Hot Topic on Housing Affordability Crisis at Eastside Real Estate Event | News

Housing taxes, revisions to building and zoning codes, unsustainable increases in housing prices relative to incomes, housing shortages and the tough policy discussions ahead were all topics aired this morning at the Symposium. Eastside estate of the Bellevue Chamber.

But keynote speaker and real estate analyst Jonathan Woloshin, in a presentation he titled “Black Clouds and Silver Linings,” doesn’t see a repeat of the 2008 housing crisis when prices crashed, hitting markets particularly hard. like Phoenix and Las Vegas. Asked after his speech where he sees house prices going after calling the surge in appreciation rates unsustainable, Woloshin, of UBS Global Wealth Management in New York, said: “I think we are seeing a flattening of the curve and some markets will see a pullback, but again, I want to stress that in our view…it’s not 2008 yet.”

The symposium included a panel examining the future development of the Wilburton neighborhood immediately east of downtown and Interstate 405, another panel on the need for more affordable housing for middle and low income levels in particular, and Woloshin’s keynote on broader national real estate. economy.

Tom Parsons, executive managing director of Holland Partner Group, a developer, contractor and investor in mark-to-market housing, said there has never been more need for housing at all levels of affordability.

This is particularly acute for those earning 60 to 100 percent of the region’s median income, he said.

“We know the freight train is coming,” Parsons said of the roughly 40,000 new jobs expected in Bellevue over the next few years, many of which won’t be for software engineers earning six-figure incomes. “Everyone repeats: We have a housing crisis, we have to move responsibly and quickly. We need to remove certain aspects of the code and certain inspection requirements that allow us to move our projects forward at a decent speed, because every day that we delay, we just add more and more cost to the system, and we let’s avoid this huge group of people who need to be supported… and be part of the 40,000 new jobs that will double the number of jobs in Bellevue over the next three years.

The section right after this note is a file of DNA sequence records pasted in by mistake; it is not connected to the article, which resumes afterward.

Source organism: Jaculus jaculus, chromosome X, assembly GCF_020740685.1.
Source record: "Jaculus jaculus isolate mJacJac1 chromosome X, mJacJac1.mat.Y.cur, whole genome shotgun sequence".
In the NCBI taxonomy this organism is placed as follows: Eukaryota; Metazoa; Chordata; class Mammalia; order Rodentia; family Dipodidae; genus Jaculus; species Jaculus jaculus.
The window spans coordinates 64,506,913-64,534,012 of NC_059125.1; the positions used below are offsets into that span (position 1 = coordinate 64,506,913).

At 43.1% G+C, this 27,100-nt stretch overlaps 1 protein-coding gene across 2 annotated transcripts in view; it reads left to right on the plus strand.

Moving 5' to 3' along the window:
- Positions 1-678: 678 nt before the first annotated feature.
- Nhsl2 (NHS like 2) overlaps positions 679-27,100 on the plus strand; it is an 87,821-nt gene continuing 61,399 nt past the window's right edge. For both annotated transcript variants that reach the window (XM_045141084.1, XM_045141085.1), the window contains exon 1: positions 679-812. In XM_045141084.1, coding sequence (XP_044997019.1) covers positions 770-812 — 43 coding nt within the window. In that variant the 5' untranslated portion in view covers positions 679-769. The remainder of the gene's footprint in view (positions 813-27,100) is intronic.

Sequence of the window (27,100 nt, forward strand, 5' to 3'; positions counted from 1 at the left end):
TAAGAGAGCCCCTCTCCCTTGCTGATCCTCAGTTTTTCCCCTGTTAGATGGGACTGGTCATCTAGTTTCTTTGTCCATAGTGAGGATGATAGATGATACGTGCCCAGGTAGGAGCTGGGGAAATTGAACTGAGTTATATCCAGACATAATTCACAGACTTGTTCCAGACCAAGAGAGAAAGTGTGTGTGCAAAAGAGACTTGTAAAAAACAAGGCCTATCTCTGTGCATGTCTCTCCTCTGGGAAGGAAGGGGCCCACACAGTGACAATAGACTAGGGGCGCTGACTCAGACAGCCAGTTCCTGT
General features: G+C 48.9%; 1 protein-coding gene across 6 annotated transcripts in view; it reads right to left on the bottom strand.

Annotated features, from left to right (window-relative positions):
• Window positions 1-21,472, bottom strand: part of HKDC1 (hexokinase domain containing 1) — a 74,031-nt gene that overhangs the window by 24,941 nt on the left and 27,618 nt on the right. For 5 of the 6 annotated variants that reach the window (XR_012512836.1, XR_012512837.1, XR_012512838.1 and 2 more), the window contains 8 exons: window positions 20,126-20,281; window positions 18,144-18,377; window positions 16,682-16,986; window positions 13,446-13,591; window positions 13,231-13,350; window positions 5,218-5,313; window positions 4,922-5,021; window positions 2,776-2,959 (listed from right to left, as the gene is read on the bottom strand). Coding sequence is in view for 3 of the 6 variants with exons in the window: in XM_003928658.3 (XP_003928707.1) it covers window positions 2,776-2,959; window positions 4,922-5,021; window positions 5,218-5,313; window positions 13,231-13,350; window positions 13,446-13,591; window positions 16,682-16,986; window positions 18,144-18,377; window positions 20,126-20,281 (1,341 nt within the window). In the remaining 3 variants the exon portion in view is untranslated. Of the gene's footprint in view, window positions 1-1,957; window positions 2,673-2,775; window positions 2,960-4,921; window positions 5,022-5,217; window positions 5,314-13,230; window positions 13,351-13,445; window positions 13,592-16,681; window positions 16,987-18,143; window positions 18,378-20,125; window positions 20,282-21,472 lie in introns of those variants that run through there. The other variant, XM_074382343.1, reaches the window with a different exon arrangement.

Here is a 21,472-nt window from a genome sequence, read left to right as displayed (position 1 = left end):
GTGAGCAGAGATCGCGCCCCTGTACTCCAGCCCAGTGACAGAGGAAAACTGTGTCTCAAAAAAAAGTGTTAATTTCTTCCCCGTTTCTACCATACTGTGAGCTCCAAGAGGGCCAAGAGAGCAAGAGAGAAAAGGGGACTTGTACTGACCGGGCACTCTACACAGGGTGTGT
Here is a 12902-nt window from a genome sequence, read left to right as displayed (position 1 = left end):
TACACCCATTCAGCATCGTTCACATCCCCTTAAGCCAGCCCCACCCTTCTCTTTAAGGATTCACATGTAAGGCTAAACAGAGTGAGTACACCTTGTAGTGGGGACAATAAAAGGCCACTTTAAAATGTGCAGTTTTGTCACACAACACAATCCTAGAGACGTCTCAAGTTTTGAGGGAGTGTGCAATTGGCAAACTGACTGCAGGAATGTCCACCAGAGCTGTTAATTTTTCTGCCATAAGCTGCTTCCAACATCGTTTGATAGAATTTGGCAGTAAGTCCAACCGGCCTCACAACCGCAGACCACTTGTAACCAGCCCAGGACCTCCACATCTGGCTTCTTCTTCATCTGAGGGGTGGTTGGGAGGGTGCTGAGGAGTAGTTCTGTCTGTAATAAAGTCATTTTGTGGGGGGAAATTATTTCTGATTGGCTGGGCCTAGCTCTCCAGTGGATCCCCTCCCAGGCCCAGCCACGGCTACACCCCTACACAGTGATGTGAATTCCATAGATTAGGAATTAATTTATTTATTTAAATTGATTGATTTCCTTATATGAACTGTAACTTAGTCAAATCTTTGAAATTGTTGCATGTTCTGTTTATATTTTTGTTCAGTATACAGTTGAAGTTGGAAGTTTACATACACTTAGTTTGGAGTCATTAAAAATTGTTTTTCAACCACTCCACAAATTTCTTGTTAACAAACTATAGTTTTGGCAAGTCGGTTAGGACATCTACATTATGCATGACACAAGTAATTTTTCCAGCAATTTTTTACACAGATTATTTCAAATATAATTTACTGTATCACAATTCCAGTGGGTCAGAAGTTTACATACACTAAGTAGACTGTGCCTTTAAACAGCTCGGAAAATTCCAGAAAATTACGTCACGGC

Parsons said he would be happy to help and open the conversation about a housing tax in the Eastside, for example.

He also cited floor area ratios (FARs) in Bellevue, noting that the FARs allowed for office and downtown residential, for example, are the same, making one square foot of land for one office, or FAR, is worth about 50% more than housing. This essentially makes anything other than a high-rise condo impossible to develop, he said.

“So looking at how the comparison between housing and office capacity is structured makes a big difference,” Parsons said. Moreover, there is a difference of about 35 to 40 percent between building a high-rise housing project and a wood-frame project of nine stories or less, he said. “We need zoning that maximizes height for density so we can build this product that is more affordable across the board.”

Jeremiah Jolicoeur, Pacific Northwest general manager at Alliance Residential Co., also cited the time it takes for projects to come off the ground in Bellevue, which adds cost pressure, especially for housing projects in the center. -city. With a focus on improving development efficiency, he also called for the reassessment of costly mechanical, electrical, and fire codes at Bellevue.

Jessie Clawson, a lawyer at McCullough Hill Leary PS, who moderated the housing panel, cited issues on the table for Bellevue government leaders to discuss, including a potential housing tax, affordable housing charges for business development and mandatory inclusion policies. She asked Patience Malaba, executive director of the Seattle-King County Housing Development Consortium, what she thinks might help move the needle in terms of affordability.

Malaba called the Eastside housing tax an essential tool.

“I think first, with any tool, we don’t want to discourage development,” she said.

She suggested a discussion on tools like link fees to mitigate the impact of development that affects housing demand.